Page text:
“I have the impression that there are more talented athletes than Javier, but knowing what many of the best are like and how they train, I am in no doubt that Javier is the most efficient in training and among the best looking after his body and his head, to make every session, every day, every season efficient... and that makes him special”, says José Rioseco, the coach who worked with Javi from when he was a boy and took him to his first world championship.
“Of each 100 training sessions, Javier’s are almost all perfect, as planned, as you imagine would be ideal; he’s the best athlete for a coach,” he admits. “It’s a privilege for a coach to be able to help him. He made me grow as a coach in a very significant way,” says Rioseco.
On top of his personal qualities, Gómez Noya has always managed to surround himself with a structure that accompanies and supports him, creating an optimum environment in long training camps and giving the champion encouragement every day. “He’s a unique person. It’s incredible that at his level he tries to help us and shares his training with us,” says Pablo Dapena, his loyal deputy.
“Keeping up with his pace of training is virtually impossible. We try to adapt to him as much as we can, but if we tried to do everything with him, we’d end up shattered,” says Uxío Abuín. Both he and Dapena agree that it is a “privilege” to be able to train by his side.
However, “in the end, unintentionally, Javi ends up destroying everyone psychologically. No one’s able to keep up with his pace of training day after day and complete a perfect chain of sessions. It’s something within the reach of very few,” says Prieto.
Even so, learning from the number one ultimately pays dividends. This year the Mexican Crisanto Grajales and the Spaniard Vicente Hernández joined the group. Both are enjoying their best season in the WTS and are now regulars in the top 10. Dapena made his debut in the WTS and Abuín has already won in a difficult European Cup like Madrid.
This teamwork also extends to his sponsors, with which he works with great professionalism. Just watch how he dons his cap or puts on his watch as soon as he crosses in the finishing line.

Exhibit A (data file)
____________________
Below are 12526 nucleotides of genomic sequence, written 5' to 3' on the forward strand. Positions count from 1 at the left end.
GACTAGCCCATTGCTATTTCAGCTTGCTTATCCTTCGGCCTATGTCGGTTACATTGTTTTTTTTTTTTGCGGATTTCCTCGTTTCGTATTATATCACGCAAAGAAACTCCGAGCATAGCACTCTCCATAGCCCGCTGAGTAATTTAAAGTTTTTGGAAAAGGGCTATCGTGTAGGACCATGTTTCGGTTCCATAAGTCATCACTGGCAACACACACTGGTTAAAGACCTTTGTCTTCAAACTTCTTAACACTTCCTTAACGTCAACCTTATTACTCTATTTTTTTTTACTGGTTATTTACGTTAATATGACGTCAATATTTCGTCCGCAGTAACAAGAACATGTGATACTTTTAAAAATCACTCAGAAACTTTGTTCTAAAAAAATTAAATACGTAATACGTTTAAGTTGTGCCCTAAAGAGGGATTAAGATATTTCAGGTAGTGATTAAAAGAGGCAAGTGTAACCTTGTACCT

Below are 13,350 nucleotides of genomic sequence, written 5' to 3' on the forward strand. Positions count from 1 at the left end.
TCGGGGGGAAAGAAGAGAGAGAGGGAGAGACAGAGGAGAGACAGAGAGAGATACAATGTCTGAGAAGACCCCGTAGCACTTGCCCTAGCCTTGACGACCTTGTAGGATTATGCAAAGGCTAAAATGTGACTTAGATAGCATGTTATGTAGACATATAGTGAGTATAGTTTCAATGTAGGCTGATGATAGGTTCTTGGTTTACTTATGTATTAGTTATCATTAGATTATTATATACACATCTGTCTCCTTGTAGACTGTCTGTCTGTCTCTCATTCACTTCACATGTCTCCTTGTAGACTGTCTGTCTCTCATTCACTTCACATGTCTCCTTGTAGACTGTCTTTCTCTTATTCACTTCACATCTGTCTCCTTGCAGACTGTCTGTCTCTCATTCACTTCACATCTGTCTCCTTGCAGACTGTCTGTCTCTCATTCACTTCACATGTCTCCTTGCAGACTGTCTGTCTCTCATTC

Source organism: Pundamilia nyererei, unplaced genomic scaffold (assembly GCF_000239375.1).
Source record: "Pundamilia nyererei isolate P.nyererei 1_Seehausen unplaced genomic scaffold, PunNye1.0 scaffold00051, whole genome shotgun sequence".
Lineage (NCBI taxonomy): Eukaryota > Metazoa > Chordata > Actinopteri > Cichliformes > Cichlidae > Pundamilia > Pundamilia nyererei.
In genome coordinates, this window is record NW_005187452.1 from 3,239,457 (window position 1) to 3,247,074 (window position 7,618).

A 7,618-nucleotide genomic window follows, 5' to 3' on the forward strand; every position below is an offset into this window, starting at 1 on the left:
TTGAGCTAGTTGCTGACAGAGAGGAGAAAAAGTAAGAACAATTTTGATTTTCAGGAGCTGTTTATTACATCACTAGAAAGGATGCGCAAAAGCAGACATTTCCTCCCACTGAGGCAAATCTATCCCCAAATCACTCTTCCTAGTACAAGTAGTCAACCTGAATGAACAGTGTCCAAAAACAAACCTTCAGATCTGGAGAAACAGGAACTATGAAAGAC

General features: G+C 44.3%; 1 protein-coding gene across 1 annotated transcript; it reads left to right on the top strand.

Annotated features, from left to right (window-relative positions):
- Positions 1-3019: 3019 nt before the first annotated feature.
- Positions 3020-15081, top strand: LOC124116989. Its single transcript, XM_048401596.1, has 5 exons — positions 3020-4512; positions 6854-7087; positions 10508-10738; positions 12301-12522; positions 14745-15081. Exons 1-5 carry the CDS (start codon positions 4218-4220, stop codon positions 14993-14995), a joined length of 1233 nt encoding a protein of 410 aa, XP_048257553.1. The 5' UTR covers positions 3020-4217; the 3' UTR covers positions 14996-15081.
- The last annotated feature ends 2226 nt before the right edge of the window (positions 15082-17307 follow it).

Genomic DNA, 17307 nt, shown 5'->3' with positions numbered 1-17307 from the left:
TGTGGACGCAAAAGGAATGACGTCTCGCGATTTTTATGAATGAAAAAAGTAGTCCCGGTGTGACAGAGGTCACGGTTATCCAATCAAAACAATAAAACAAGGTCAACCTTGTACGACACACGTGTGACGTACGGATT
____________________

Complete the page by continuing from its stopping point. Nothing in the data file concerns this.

The three coaches in his career as an athlete agree on another of his qualities. “Javi has many virtues but I’d emphasize his perseverance,” says Omar González.
Persistence has been a key to his success from the beginning: “When he started swimming he wasn’t bad but he wasn’t outstanding; however, he showed great perseverance and was highly competitive, fighting against himself. His daily perseverance, which was “fed” by the information that he was given every day, was key,” Rioseco explains.
This unwavering determination has got him through some difficult times, like when his federation withdrew his licence due to his heart condition, setbacks that have only made him stronger. All in all, “without his dedication and perseverance he wouldn’t do what he has done and what he does,” as Prieto says.
Ambition fuels his motivation to maintain those levels of concentration and his thirst for competition over such a long career. Combining distances (world Half Ironman champion) and formats (XTERRA world champion) has enabled this born competitor to keep alive his passion for victory.
Rio 2016 will determine the future path of an incredible triathlete, incomparable when it comes to perseverance and consistency, and in which all that is missing is Olympic Gold. And then what?
“Javi will keep going for as long as he’s motivated. Physically I can see him continuing for a long time,” says Omar González. “I’m sure he’ll excel over the long distance, as he has in the middle distance. The question is whether that will motivate him to keep going for many years,” Omar adds.
For the time being, all indications are that this year Javi will be on the world podium for the ninth year running. He could also become the only triathlete in history to win five world championships. In a sport like triathlon, with such a fine balance in the elite, and in which so many factors come into play, this consistency is fascinating. As Iván Raña, the 2002 ITU world champion, explains it: “Javi is the ultimate evolution in humankind.”